Are you struggling to pay back a debt once you have had a judgment filed against you? Judgments may add to already high financial concerns. A judgment is when a creditor sues you for the amount of money you owe them. If they win, you will be ordered by the court to payback the money. Your inability to pay the debt will not be taken into consideration, and you will be forced to come up with the money or face legal consequences.
If you or someone you love is struggling under the pressure of a judgment, our bankruptcy law attorneys can help. Contact a bankruptcy lawyer today to get started.
Debts that can result in a judgment against you can include:
In many situations, you may be able to get the judgment vacated. Filing a motion to vacate the judgment can be compared to filing an appeal in other types of court cases. You also may be able to get a judgment “overruled,” which would make the judgment no longer valid. Additionally, you may be able to avoid the judgment all together by acting proactively. The number one reason creditors win judgments is because the defendant fails to appear in court. This may be due to embarrassment or feeling there is nothing they can do about it. When this happens, the creditor wins by default.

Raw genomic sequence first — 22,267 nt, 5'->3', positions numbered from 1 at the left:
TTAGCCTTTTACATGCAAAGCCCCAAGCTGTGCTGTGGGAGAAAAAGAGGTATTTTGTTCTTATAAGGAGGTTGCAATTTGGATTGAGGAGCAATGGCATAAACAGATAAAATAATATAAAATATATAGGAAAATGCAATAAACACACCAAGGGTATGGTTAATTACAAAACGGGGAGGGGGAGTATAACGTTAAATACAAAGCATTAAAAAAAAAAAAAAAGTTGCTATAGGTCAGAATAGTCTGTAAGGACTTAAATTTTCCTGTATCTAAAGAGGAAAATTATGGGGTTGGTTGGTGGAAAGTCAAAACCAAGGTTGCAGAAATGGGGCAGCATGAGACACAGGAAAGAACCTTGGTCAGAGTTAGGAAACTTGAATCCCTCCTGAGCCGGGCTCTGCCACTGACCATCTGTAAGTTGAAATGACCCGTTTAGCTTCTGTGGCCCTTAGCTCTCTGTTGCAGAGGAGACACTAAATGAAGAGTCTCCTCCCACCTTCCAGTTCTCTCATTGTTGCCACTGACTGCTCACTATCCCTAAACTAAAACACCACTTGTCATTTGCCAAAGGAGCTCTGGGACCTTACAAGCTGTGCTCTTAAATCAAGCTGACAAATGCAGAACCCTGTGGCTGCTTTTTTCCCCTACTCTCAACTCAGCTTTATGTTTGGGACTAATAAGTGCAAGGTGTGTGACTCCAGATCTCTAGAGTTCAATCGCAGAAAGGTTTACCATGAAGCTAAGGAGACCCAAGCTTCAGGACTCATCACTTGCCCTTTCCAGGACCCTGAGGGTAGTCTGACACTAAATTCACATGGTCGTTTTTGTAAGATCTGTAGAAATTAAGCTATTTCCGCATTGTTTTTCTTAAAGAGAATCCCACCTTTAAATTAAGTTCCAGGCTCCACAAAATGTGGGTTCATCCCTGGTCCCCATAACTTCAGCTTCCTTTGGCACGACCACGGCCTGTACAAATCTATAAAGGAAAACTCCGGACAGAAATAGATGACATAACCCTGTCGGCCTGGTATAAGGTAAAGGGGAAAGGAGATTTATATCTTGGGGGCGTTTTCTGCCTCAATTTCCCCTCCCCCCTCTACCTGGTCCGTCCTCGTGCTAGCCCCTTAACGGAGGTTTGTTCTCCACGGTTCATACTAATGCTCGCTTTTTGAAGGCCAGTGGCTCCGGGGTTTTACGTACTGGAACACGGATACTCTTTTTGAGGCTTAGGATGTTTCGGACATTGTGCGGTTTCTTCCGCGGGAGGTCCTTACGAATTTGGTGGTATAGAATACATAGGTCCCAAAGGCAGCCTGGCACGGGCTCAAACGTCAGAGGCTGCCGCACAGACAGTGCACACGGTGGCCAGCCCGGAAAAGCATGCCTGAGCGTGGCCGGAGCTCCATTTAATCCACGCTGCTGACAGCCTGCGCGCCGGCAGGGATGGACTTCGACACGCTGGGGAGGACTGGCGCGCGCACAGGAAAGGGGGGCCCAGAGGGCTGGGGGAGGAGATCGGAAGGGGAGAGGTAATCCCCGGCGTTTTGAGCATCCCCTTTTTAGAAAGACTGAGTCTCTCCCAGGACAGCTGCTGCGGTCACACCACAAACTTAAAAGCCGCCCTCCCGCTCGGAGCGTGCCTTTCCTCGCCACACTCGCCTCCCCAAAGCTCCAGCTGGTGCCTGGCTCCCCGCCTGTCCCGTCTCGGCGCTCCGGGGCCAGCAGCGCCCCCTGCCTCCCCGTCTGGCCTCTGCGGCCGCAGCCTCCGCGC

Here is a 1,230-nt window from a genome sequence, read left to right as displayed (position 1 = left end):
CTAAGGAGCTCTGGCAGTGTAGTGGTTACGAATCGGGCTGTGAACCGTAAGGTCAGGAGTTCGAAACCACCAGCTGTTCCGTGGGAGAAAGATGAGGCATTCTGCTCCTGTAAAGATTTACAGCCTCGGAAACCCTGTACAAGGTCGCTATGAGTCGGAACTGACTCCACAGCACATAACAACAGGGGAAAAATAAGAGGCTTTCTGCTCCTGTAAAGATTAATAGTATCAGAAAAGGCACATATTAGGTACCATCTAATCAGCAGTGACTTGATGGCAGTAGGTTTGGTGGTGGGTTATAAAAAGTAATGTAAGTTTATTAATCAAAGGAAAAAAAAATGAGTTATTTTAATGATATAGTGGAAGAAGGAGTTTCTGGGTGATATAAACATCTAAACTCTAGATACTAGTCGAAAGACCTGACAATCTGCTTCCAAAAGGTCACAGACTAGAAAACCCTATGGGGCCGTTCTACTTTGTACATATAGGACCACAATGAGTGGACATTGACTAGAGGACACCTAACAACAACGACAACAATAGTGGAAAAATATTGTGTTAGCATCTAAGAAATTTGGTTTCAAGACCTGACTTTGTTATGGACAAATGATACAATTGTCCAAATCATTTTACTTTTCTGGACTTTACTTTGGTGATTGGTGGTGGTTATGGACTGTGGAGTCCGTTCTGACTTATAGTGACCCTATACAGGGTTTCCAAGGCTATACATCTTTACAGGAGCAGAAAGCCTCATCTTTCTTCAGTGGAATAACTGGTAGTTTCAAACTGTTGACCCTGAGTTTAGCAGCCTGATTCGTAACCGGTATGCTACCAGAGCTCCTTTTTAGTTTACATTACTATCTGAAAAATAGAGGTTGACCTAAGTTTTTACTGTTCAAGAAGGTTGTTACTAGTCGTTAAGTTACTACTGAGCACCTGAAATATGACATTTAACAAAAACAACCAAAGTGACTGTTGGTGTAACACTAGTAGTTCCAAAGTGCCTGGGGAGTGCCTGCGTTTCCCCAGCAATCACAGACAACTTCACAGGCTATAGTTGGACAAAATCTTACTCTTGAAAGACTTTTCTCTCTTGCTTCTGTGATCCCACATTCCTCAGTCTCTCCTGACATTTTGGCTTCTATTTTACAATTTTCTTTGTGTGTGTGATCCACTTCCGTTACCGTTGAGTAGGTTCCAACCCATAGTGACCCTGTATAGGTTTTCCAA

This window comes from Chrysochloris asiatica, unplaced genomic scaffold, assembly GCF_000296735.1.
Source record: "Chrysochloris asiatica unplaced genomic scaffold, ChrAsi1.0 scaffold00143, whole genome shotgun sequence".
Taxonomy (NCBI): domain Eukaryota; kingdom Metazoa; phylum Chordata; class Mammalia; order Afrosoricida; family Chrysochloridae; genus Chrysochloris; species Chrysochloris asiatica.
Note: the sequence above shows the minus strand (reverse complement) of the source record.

A bankruptcy may help you avoid or eliminate judgments against you. Although a bankruptcy may have a negative impact on your credit, so does a judgment. The difference, however, is that a bankruptcy will actually eliminate the debt, while a judgment will only add financial stress to your already stressful situation. Judgments can result in wage garnishments, which can negatively affect your income. The decrease in income caused by the judgment can negatively affect your financial situation sin other areas, but making it difficult for you to keep up with other bills.
Have you or someone you love been dealing with the financial stress and pressure of a judgment? If so, our bankruptcy lawyers can help you get control of your financial situation. Contact a bankruptcy law attorney today to learn more about your options.
Did you know?
Most creditors can request up to 25% of your disposable income.
Some creditors, such as the IRS, can take even more.